Essential Advice for Dealing with Hearing Loss at Christmas

When it comes to festive, boisterous Christmas gatherings with family and friends, few things are as frustrating as being unable to hear. Whether it’s trying to hold a conversation with your mate at the dinner table, or having to ask people to repeat themselves over loud holiday music at a party, difficulty hearing can feel […]

When it comes to festive, boisterous Christmas gatherings with family and friends, few things are as frustrating as being unable to hear. Whether it’s trying to hold a conversation with your mate at the dinner table, or having to ask people to repeat themselves over loud holiday music at a party, difficulty hearing can feel embarrassing, annoying, and might even keep some seniors from getting out of the house to socialise.

In addition to holiday dinners and parties, hearing impairment might even make phone calls with friends and family far away more difficult. Shorter days with dimmer evenings combined with colder weather can also exacerbate hearing loss, making it harder to see people and read their lips.

If you struggle with hearing loss, don’t miss these essential tips for surviving (and enjoying!) the festive season:

At Home

Have your hearing aids checked regularly to monitor for battery power and functionality. Properly clean and dry your hearing aids daily with a soft, dry cloth, and don’t forget to pack extra backups if you are going on an extended trip.

Turn up the lights and turn the music down if you have company over. It might seem more festive to dine by candlelight or light from the Christmas tree, but your ability to see and follow someone’s lips can play a critical role in helping your brain better process what you are hearing. Loud background music can also inhibit your ability to pick up on speech patterns and words when you are talking with someone, so turning it down (or even off) can help.

Live video chat instead of calling friends and relatives. If hearing over the phone is difficult, live video chat on your computer or smartphone with free apps like Skype, Google+ Hangout, or Facetime. Your ability to see the person you are talking to and follow their lips and gestures can aid your hearing and understanding of the conversation.

Address hearing-related anxiety. Research has shown that people who experience hearing loss are also more likely to feel depressed, anxious, and other emotional instability. Make sure that you aren’t falling prey to the compounding stress of the festive season on top of frustration and anxiety surrounding your hearing impairment.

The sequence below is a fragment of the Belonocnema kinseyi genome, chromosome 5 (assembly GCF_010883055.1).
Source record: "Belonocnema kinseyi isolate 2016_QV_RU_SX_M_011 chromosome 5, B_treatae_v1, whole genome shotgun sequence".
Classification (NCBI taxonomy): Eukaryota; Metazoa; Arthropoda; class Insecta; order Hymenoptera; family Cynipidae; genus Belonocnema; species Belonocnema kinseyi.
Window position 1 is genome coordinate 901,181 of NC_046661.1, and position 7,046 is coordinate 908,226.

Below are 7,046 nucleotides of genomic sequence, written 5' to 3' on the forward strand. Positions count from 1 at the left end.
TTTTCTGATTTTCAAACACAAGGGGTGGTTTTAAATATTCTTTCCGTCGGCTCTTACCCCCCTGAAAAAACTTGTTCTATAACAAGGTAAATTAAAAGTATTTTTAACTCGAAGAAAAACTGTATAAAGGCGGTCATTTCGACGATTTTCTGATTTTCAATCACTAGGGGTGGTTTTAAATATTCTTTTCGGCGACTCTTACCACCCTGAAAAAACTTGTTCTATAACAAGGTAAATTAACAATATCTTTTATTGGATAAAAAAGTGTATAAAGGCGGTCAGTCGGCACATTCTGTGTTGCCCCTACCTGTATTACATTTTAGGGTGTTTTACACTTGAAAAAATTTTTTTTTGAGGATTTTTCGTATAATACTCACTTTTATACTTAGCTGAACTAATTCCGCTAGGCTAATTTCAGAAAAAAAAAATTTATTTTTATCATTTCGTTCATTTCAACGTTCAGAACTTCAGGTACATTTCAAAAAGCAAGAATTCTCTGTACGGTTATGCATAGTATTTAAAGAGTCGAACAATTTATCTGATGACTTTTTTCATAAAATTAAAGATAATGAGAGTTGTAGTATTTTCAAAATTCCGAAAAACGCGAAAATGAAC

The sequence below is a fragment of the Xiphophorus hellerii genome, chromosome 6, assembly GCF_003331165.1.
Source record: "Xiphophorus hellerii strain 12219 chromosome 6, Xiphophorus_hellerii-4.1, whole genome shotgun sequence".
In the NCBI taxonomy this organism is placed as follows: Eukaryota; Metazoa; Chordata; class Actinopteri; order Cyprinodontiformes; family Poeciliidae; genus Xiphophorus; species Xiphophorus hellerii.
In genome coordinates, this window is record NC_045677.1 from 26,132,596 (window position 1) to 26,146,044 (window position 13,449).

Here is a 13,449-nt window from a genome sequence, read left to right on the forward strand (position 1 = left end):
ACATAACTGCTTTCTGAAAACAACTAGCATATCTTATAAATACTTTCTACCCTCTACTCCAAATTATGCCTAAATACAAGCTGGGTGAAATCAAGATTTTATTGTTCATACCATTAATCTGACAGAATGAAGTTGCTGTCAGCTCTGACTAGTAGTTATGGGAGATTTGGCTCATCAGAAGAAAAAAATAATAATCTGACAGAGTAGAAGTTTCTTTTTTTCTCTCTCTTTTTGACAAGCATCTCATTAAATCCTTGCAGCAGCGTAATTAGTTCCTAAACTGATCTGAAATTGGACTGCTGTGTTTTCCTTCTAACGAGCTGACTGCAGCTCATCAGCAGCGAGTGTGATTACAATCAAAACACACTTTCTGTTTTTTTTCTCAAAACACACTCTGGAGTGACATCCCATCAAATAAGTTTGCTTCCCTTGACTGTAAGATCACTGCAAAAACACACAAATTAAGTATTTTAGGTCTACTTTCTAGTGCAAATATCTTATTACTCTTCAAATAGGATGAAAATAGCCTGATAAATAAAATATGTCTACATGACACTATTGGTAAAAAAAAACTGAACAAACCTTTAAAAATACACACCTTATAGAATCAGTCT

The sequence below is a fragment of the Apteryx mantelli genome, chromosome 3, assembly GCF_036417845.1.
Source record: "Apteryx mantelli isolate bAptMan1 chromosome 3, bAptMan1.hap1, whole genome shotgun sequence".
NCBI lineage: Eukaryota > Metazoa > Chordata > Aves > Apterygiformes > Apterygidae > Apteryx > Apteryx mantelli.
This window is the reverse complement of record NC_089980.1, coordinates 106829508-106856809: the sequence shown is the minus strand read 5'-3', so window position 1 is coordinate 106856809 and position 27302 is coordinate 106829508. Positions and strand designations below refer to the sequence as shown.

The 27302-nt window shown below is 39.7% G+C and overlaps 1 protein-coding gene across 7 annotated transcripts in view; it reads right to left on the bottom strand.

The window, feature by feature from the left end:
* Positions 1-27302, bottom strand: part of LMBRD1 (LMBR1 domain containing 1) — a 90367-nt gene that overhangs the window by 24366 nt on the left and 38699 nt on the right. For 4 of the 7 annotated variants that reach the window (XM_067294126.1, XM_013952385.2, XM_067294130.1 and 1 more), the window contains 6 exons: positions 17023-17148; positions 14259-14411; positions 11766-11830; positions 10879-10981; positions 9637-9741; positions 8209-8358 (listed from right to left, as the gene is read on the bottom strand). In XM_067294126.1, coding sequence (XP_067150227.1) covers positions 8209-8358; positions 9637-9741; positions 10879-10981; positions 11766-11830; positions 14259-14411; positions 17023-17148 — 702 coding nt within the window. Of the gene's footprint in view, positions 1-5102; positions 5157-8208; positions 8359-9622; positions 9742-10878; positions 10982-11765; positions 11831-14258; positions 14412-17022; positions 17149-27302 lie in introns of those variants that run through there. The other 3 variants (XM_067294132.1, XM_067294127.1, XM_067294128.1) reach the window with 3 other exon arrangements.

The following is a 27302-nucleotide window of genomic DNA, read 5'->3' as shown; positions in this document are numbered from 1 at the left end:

If you are avoiding large gatherings, skipping out on invitations to go out with friends, experiencing a false sense of friends or family being angry with you, or noticing negative changes in your own relationships, consider talking to someone about your mental state and seeking help. Hearing loss can actually have a significant impact on your emotional health without you even realising it.

Out and About

When you are out to dinner with friends or sitting at a large family gathering around the supper table, try and sit in a seat with a wall behind you. That barrier can help mitigate some of the environmental noise which makes hearing harder. Hearing impairment will often affect one ear worse than the other so try to sit with your good ear positioned towards the person you are speaking with as well.

Asking people to speak up might seem awkward or embarrassing at first, however, when you’re amidst family and friends at the holidays, people will want to make sure you can hear and are included. Employ visual cues that indicate you need someone to speak up like cupping your ear. The person you are speaking with will note this cue and understand to not just increase their volume and focus towards you but ennunciate and inflect more to make sure you can hear.

Requesting your spouse or a friend help you out at a large, noisy gathering can benefit you as well. Your husband or wife, for example, can sit with you at dinner and fill you in on parts of a conversation you’re both sharing with someone else. A buddy will also help you feel more comfortable and at ease so you can truly enjoy your time out!

Hearing loss and hearing impairment require you to adapt and find new ways to understand and engage with people. At the holidays this might seem even harder, but with clever tips and smart reminders about music, lighting, and body placement, you can make the most of what hearing you have and enjoy your time with family and friends.

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